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Huawei’s hang-ups open 5G line for Samsung

Hang-ups about Huawei Technologies open a 5G line for Samsung Electronics.

[HONG KONG] Hang-ups about Huawei Technologies open a 5G line for Samsung Electronics. The Chinese telecommunications equipment manufacturer is running into mounting political problems overseas. That should help South Korea's US$280 billion titan make a move in the burgeoning market.

Huawei's latest setbacks will shake up the concentrated market for network gear. Because of security concerns related to suspected ties to the Chinese Communist Party, Australian lawmakers last week followed their US counterparts and effectively banned the Shenzhen-based company and its peer ZTE from supplying wireless components for ultrafast 5G service. Japan is also now considering similar restrictions.

The stakes are huge. Mobile infrastructure is forecast to be at least a US$25 billion market by 2022, with nearly half from major 5G networks, according to research outfit IHS. Huawei, ZTE, Stockholm-based Ericsson and Finland's Nokia accounted for over 90 per cent of worldwide sales last year. And Huawei's 28 per cent share dwarfed Samsung's 3 per cent.

The Seoul-based conglomerate set a lofty target earlier this year to grab a fifth of the 5G market by 2020. For now, the networking business barely registers at Samsung. The unit generated only about three trillion won (S$3.7 billion) of the company's 240 trillion won of 2017 annual sales.

Convincing customers to switch will be challenging. With Chinese gear off limits, the likes of US mobile carrier Verizon should welcome an alternative to Nokia and Ericsson. But it is generally costly and inefficient to swap out new equipment, especially when upgrading existing networks.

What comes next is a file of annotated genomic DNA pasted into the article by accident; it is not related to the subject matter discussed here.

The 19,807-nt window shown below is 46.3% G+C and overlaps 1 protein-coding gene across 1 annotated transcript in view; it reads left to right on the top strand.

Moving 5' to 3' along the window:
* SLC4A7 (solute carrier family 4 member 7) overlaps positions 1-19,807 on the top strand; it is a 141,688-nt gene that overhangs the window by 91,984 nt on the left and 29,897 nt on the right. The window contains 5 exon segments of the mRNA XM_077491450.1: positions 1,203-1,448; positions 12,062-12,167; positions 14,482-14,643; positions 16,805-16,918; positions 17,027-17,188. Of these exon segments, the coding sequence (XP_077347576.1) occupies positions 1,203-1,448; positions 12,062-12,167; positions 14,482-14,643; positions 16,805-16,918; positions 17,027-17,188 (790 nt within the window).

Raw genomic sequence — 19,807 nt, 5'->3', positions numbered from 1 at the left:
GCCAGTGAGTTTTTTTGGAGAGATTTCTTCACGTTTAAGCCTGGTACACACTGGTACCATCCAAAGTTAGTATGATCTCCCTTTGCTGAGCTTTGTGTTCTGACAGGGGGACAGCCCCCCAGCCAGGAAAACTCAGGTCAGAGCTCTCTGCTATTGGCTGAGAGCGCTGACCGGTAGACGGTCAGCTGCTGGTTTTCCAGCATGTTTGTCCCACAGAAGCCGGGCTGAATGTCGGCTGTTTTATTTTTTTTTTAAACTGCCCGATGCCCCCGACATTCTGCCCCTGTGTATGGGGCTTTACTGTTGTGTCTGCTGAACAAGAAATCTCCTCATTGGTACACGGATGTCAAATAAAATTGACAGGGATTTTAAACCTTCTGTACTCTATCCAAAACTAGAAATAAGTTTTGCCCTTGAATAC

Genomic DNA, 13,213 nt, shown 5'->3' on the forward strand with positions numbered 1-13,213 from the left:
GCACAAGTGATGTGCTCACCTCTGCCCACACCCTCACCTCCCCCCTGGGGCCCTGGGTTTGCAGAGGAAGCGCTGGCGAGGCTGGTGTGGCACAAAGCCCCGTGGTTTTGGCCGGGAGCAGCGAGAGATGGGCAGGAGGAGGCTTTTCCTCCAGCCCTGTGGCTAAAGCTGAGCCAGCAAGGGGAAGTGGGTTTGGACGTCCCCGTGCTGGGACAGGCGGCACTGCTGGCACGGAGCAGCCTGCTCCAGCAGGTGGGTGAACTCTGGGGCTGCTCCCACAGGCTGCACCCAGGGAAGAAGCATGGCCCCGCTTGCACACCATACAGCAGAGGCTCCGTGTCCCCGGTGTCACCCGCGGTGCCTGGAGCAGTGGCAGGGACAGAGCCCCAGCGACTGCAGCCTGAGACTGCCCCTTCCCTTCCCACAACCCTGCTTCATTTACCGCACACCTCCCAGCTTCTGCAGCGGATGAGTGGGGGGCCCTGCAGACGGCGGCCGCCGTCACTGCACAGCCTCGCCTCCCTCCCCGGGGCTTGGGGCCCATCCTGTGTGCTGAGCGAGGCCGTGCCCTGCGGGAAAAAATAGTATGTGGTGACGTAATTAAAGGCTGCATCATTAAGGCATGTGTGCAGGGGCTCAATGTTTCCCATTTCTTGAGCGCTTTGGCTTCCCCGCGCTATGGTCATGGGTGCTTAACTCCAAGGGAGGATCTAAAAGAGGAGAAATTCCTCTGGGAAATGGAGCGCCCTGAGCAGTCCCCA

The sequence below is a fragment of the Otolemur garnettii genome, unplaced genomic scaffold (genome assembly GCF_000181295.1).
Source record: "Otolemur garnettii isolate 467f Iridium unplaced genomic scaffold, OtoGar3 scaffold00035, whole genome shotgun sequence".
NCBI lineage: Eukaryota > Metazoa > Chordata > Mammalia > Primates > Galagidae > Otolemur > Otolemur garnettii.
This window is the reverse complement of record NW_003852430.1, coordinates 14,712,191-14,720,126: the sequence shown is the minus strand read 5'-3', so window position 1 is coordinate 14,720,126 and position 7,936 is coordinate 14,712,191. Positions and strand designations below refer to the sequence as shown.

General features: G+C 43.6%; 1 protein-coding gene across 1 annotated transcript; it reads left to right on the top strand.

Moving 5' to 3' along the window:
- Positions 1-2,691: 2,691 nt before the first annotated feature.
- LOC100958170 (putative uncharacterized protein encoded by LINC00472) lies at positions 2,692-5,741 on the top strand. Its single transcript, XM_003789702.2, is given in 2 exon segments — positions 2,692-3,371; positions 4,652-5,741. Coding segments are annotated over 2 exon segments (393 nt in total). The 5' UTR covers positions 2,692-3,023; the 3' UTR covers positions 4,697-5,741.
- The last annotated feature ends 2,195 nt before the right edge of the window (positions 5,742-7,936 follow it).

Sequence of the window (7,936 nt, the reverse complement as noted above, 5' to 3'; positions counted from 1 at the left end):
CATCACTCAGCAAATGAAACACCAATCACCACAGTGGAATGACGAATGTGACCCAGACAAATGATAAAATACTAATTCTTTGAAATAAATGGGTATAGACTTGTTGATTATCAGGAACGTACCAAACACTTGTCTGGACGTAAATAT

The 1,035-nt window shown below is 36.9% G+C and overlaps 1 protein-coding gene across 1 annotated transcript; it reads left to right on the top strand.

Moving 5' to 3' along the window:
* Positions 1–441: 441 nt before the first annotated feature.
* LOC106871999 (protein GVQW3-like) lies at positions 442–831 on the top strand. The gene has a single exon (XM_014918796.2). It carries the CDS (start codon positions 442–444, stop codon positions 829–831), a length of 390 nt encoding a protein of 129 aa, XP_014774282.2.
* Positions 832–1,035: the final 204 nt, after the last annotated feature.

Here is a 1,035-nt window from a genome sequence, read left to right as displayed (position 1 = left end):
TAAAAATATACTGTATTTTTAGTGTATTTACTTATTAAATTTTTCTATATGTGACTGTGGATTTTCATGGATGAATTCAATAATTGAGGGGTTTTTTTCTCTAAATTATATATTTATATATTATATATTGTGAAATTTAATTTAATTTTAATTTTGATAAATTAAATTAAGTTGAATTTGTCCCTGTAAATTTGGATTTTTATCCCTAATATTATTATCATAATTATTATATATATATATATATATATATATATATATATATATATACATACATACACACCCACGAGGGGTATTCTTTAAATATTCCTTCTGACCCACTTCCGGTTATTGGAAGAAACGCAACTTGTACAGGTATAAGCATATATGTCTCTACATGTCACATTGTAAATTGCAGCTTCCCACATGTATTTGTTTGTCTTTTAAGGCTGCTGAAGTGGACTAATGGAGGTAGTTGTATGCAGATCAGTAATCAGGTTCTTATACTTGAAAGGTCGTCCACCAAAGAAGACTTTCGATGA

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Samsung's expertise and deep pockets should help. The company is making next-generation chipsets, smartphones and other gadgets; it also claims a share of essential 5G technology patents. It has the power to offer attractive prices too. Critics of Canberra's decision to ban Huawei claim that similar kit from Nokia and Ericsson costs up to 30 per cent more.

For evidence of Samsung's ambition and stamina, consider its declaration last year that it would triple its market share in contract chip manufacturing within five years. California-based GlobalFoundries just dropped out of the costly race to produce next-generation 7 nanometer semiconductors, leaving TSMC to contend for the market against Samsung. The 5G path looks similarly clearer.


Japan's cybersecurity authorities are studying whether to impose tighter regulations on imported telecommunications equipment, including from China, The Wall Street Journal reported on Aug 30.

The Australian government said on Aug 23 it had banned Chinese companies Huawei Technologies and ZTE, without identifying them by name, from providing gear for the country's planned 5G network because of securities concerns.

The authorities cited vendors "likely to be subject to extrajudicial directions from a foreign government that conflict with Australian law". Huawei confirmed the action on Twitter and said rival ZTE also had been banned.

ZTE said on Aug 30 that it expects to generate a profit in the third quarter after recording its worst first-half net loss because of US regulatory action against it that included US$1.4 billion in penalties.

Samsung Electronics surpassed China's ZTE in the first half of 2018 to rank fourth in the global market for mobile network equipment, research firm Dell'Oro said on Aug. 20.

On Aug 28, chipmaker Globalfoundries said it was dropping out of the race to develop next-generation 7 nanometer technology, leaving Taiwan Semiconductor Manufacturing and Samsung as the dominant competitors for the market.


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